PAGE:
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Zaveri v. Husers

Court of Appeals of Louisiana, Third Circuit

June 21, 2017



          Hunter W. Lundy, Rudie R. Soileau, Jr., Lundy, Lundy, Soileau & South, Counsel for Defendants/Appellees: Denis Lloyd Husers Linda Husers.

          E.R. Robinson, III Attorney at Law, Counsel for Defendants/Appellees: Denis Lloyd Husers Linda Husers.

          Kenneth Michael Wright Kenneth Michael Wright, LLC, Counsel for Plaintiffs/Appellants: Mukesh R. Zaveri Kailish M. Zaveri.

          James David Cain, Jr. Loftin, Cain & LeBlanc, LLC, Counsel for Third-Party Appellee: City of Lake Charles.

          Court composed of John D. Saunders, Phyllis M. Keaty, and John E. Conery, Judges.


         The matter at issue in these consolidated appeals arose after Mukesh and Kailash Zaveri built a large retaining wall between their lot and the neighboring lot of Denis and Linda Husers in conjunction with the Zaveri's construction of a residence on Prien Lake in Lake Charles, Louisiana. Following a bifurcated trial, judgment was rendered in favor of the Husers and against the Zaveris, Champion Custom Home Builders, LLC (Champion), and The City of Lake Charles (the City), in varying amounts. Thereafter, the Zaveris, the Husers, and Champion filed Motions for Judgment Notwithstanding the Verdict (JNOV), all of which were denied. The Zaveris appealed, and the Husers answered that appeal. For the following reasons, we affirm.


         The Zaveris purchased a partially developed lot at 3608 West Prien Lake Road in October 2005. The prior owners of the lot had built a bulkhead, wharf, and boathouse on the lake, and they had brought in some dirt to create a pad for a home which they intended to build at a later date. The front of the Zaveris' and Husers' lots had elevations of ten feet above sea level at the road and declined to sea level at the lake at the rear of the properties. The Husers have resided in their current house since 1994. Between then and the time the Zaveris purchased their lot in 2005, several hurricanes had struck the Lake Charles area and the Federal Emergency Management Agency (FEMA) required that all new homes be constructed at least ten feet above the base flood elevation.

         The Zaveris hired a Texas architect to draw plans to build a house consisting of approximately 8, 000 square feet of living area with just less than 12, 000 square feet under the roof. The plans included the creation of a three-sided retaining wall (the wall) which grew in height as it neared the lake to contain the dirt needed to achieve a level surface upon which to build the house. The Zavaris contracted with R-Mac Engineering Company, Inc. (R-Mac), a structural engineering firm based in Texas, to design the foundation and framing of the house, wall, and driveway. Although not licensed as such, Mr. Zaveri (Zaveri) was allowed to act as his own general contractor under a provision of Louisiana law which allows an individual to serve as the builder/contractor for a house he will maintain as a personal residence.[2]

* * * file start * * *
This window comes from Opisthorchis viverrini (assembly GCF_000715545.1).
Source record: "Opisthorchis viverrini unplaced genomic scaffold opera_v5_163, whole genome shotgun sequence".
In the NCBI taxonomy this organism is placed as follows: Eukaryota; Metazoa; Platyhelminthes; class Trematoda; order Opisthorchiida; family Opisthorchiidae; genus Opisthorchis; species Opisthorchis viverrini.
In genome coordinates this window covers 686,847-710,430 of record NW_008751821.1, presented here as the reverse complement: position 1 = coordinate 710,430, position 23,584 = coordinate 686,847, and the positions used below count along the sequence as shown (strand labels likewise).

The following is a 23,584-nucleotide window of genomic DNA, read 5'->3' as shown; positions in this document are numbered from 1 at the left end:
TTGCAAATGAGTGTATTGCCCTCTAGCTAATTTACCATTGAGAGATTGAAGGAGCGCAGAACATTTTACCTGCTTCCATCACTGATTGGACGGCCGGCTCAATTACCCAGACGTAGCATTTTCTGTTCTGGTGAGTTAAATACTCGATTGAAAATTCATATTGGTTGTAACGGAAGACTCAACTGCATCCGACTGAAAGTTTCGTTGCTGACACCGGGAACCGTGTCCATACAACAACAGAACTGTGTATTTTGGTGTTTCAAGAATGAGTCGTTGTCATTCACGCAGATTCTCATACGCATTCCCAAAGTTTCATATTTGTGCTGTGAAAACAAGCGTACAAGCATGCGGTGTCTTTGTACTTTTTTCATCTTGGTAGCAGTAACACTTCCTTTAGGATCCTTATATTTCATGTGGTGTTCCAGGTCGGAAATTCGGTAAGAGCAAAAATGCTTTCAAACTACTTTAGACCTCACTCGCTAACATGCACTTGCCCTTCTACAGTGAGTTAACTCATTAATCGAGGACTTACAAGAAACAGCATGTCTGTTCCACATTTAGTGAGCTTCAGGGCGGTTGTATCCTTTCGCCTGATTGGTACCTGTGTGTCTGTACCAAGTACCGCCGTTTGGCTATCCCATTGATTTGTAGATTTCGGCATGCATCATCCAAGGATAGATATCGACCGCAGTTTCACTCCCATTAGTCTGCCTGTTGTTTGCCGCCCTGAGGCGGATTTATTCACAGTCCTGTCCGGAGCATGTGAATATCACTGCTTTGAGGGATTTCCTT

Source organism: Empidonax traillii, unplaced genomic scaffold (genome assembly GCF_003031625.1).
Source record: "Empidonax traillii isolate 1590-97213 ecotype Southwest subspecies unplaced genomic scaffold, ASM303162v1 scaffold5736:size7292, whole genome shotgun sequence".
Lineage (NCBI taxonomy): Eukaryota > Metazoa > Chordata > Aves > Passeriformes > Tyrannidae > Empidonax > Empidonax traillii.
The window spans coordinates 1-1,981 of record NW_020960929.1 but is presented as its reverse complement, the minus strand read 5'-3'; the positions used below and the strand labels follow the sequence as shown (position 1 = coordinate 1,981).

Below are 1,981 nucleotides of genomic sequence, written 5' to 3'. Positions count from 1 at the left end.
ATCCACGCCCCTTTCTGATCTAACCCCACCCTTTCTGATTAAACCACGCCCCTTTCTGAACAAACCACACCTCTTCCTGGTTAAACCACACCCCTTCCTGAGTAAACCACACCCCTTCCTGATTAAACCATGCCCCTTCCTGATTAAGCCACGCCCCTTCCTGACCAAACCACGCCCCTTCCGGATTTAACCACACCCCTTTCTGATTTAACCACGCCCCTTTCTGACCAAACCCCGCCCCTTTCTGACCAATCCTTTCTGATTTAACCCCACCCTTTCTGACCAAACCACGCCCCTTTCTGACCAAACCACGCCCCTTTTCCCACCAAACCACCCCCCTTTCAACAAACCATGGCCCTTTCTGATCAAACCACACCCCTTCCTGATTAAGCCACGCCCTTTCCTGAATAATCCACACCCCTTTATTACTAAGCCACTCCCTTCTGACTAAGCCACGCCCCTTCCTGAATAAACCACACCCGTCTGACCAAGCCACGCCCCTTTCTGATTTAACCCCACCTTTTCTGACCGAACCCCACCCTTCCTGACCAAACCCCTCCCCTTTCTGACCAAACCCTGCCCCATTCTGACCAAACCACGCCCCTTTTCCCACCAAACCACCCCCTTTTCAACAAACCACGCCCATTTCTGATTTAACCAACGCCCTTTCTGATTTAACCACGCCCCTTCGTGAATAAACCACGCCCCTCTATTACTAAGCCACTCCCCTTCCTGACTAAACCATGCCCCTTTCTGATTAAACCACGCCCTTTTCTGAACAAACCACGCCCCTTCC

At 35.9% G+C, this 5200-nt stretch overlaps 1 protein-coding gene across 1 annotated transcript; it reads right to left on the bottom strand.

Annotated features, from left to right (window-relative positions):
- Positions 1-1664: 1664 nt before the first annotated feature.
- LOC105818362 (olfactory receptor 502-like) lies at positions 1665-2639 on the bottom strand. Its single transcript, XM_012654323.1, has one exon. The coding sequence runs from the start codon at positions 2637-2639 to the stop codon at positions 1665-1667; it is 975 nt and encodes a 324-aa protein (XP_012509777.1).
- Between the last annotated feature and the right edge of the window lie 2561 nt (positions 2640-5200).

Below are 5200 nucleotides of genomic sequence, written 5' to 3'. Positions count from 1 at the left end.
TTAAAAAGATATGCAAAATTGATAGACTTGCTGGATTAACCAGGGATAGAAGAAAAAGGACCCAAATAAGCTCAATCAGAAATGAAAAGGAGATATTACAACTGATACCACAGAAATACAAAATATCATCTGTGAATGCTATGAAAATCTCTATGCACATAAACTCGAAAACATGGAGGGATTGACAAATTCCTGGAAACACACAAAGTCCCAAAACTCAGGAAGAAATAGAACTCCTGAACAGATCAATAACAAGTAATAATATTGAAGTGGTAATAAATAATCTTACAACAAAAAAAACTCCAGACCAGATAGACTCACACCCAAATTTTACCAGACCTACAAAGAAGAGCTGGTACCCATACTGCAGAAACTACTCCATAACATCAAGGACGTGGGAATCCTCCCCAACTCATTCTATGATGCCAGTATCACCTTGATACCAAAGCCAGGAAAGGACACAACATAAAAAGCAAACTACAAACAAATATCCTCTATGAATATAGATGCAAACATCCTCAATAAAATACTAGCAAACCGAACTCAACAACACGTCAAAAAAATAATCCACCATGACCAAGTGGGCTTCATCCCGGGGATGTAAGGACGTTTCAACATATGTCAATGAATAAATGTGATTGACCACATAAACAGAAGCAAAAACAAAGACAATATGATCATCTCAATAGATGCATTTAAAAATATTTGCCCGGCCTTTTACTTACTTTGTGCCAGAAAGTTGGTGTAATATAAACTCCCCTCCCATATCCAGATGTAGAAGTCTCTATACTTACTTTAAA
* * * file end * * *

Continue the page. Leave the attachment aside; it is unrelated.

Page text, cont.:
Zaveri submitted site plans and a FEMA Elevation Certificate to the City Planning Department and received a Certificate of Zoning and Land Use Compliance (the zoning certificate) on May 24, 2006. The zoning certificate was issued by Doug Burguires, the City's Director of Planning and Development. By signing the zoning certificate, Zaveri certified that all construction of his residence "will be in strict compliance with all zoning codes and regulations adopted by the City." Building Permit 06-3526 (the permit) was issued to Zaveri on May 24, 2006, and construction began soon thereafter. Throughout the construction project (the project), Zaveri consulted regularly with his close friend, Mike Adalas, a general contractor licensed in Texas with twenty-five-plus years of experience and the principal owner of Champion, a company specializing in the construction of large, custom homes.

         The first stage of the project involved construction of a retaining wall which, as originally designed by R-Mac, resembled an upside down T, with "toes" on either side of the vertical wall. By the time construction began, however, Zaveri had altered the design to remove the toe on the Husers' side of the wall which allowed the wall to be installed closer to the property line. Upon realizing the size and magnitude of the wall, which measured ten feet tall at its highest point near the lake, the Husers contacted the City to express their concerns that the permit was improperly issued because the project violated several of the City's zoning ordinances. In early November 2006, the Husers and the Zaveris met with the City Attorney in an attempt to address the Husers' complaints, to no avail. The Planning and Zoning Commission of the City of Lake Charles (the Commission) also reviewed the Husers' complaints and determined that the Zaveris' permit had been properly issued. Zaveri filed a revised site plan with the City, and while Mr. Burguires issued a second zoning certificate to Zaveri on November 28, 2006, he made the following notation on the Remarks or Special Conditions section of the form: "Revised Site Plan Exceeds Min Building Setbacks."

         The Zaveris filed a Petition for Declaratory Relief (the Petition) against the Husers on November 30, 2006, acknowledging that a conflict existed concerning the "appropriateness" of their construction project and requesting that the trial court render judgment "declaring the structure to be built pursuant to the plans to be not in violation of any Code provision or ordinance of the City of Lake Charles, thus allowing a reasonably prompt completion of the construction."

         On January 5, 2007, the Husers filed an Answer, Third Party Demand, and Reconventional Demand. In answer to the Petition, the Husers alleged that the Zaveris had committed multiple violations of City codes and ordinances, including those related to setbacks and bufferyards. The Husers submitted that the Zaveris would suffer no hardship and that the need for a retaining wall would be eliminated if the Zaveris minimized the size of their planned front yard from "over 134 feet" to "closer to the 30 foot minimum." The Husers' Third Party Demand named the City and requested a declaratory judgment stating that the Zavaris' permit application sought approval for construction that violated zoning ordinances and thus the permit was violative of zoning ordinances. The Husers sought permanent prohibitory injunctive relief enjoining the City from violating its zoning ordinances "by refusing to withdraw, cancel or revoke" the permit and by "failing to order Zaveris to remove all improvements erected . . . in violation of the Zoning Ordinances." The Husers sought damages against the City for the costs to mitigate their losses, costs to monitor the retaining wall for potential failure, the stigma and loss of value to their property, the loss of a tree, loss of enjoyment of life and property, and past and future mental anguish. Finally, the Husers' Reconventional Demand against the Zavaris sought a declaratory judgment stating that their building permit was improperly issued by the City because the construction and developments made and/or sought to be made on the property were violative of several zoning ordinances. [3] Due to the Zaveris' actions, the Husers sought damages against them identical to those they sought from the City.